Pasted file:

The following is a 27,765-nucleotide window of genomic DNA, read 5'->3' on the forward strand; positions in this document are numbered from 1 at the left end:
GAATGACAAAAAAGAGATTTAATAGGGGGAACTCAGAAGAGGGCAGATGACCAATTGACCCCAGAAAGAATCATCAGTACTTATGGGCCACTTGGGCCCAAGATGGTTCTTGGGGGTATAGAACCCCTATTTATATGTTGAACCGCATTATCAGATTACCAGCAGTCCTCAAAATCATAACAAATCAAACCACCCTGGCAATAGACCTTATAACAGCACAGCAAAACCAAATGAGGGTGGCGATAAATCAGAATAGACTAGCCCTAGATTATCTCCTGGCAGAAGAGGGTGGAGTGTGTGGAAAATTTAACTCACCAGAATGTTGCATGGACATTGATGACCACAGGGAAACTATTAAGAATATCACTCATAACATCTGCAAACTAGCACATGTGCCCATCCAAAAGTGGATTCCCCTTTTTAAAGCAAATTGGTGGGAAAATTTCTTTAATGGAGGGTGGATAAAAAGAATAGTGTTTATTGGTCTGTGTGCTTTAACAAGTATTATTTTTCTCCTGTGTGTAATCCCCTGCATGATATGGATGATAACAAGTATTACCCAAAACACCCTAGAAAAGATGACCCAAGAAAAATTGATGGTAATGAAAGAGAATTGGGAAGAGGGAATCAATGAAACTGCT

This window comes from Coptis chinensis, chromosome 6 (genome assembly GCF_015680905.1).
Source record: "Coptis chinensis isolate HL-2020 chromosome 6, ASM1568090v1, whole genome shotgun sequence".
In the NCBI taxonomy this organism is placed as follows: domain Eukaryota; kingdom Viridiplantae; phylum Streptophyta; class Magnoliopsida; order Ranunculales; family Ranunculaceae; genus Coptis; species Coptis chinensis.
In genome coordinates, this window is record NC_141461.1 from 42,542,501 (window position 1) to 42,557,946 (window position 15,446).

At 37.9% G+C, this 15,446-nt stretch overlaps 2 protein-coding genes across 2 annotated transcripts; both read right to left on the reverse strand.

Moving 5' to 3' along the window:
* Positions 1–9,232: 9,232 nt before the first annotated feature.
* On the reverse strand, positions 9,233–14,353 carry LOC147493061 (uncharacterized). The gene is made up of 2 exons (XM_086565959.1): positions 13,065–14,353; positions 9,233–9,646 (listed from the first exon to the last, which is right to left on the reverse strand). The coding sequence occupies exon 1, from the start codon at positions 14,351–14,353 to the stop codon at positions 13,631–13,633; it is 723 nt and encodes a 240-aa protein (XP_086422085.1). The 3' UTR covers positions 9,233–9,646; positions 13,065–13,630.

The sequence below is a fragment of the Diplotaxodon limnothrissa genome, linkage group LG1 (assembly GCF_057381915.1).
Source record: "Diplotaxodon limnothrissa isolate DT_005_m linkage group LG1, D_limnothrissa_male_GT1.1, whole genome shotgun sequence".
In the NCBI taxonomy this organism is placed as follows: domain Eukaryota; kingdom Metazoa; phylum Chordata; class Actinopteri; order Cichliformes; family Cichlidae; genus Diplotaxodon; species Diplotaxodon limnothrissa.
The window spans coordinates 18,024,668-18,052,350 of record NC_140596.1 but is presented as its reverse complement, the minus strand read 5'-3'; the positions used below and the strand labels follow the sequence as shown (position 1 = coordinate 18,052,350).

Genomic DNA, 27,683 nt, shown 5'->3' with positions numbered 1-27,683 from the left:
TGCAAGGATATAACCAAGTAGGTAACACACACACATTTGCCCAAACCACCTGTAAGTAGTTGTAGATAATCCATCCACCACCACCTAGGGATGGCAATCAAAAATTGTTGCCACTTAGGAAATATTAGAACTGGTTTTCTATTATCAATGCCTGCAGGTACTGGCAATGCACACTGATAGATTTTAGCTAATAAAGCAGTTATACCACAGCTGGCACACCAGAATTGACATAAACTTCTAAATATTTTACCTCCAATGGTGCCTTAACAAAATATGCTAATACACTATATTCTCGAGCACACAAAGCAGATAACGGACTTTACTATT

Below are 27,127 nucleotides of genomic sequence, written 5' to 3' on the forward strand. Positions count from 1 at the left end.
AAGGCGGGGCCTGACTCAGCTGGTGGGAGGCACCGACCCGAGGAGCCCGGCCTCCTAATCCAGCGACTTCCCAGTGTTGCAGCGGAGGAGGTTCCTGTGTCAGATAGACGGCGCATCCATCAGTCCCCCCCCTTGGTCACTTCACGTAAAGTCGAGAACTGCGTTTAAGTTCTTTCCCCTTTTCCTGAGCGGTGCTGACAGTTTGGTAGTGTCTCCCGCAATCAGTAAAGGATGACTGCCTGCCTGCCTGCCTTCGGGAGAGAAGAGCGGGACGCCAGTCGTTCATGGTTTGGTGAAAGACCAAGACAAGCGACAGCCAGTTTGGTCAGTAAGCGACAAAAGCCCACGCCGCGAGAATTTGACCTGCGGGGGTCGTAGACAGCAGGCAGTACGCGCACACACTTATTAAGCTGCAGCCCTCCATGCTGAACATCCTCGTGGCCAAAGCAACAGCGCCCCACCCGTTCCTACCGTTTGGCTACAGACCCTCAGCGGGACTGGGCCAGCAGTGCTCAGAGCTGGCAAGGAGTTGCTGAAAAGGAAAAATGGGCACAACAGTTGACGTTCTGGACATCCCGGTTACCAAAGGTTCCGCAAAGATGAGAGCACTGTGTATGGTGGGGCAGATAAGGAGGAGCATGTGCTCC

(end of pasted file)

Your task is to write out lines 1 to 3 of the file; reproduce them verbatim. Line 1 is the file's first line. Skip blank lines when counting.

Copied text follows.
The following is a 27,765-nucleotide window of genomic DNA, read 5'->3' on the forward strand; positions in this document are numbered from 1 at the left end:
GAATGACAAAAAAGAGATTTAATAGGGGGAACTCAGAAGAGGGCAGATGACCAATTGACCCCAGAAAGAATCATCAGTACTTATGGGCCACTTGGGCCCAAGATGGTTCTTGGGGGTATAGAACCCCTATTTATATGTTGAACCGCATTATCAGATTACCAGCAGTCCTCAAAATCATAACAAATCAAACCACCCTGGCAATAGACCTTATAACAGCACAGCAAAACCAAATGAGGGTGGCGATAAATCAGAATAGACTAGCCCTAGATTATCTCCTGGCAGAAGAGGGTGGAGTGTGTGGAAAATTTAACTCACCAGAATGTTGCATGGACATTGATGACCACAGGGAAACTATTAAGAATATCACTCATAACATCTGCAAACTAGCACATGTGCCCATCCAAAAGTGGATTCCCCTTTTTAAAGCAAATTGGTGGGAAAATTTCTTTAATGGAGGGTGGATAAAAAGAATAGTGTTTATTGGTCTGTGTGCTTTAACAAGTATTATTTTTCTCCTGTGTGTAATCCCCTGCATGATATGGATGATAACAAGTATTACCCAAAACACCCTAGAAAAGATGACCCAAGAAAAATTGATGGTAATGAAAGAGAATTGGGAAGAGGGAATCAATGAAACTGCT

This window comes from Coptis chinensis, chromosome 6 (genome assembly GCF_015680905.1).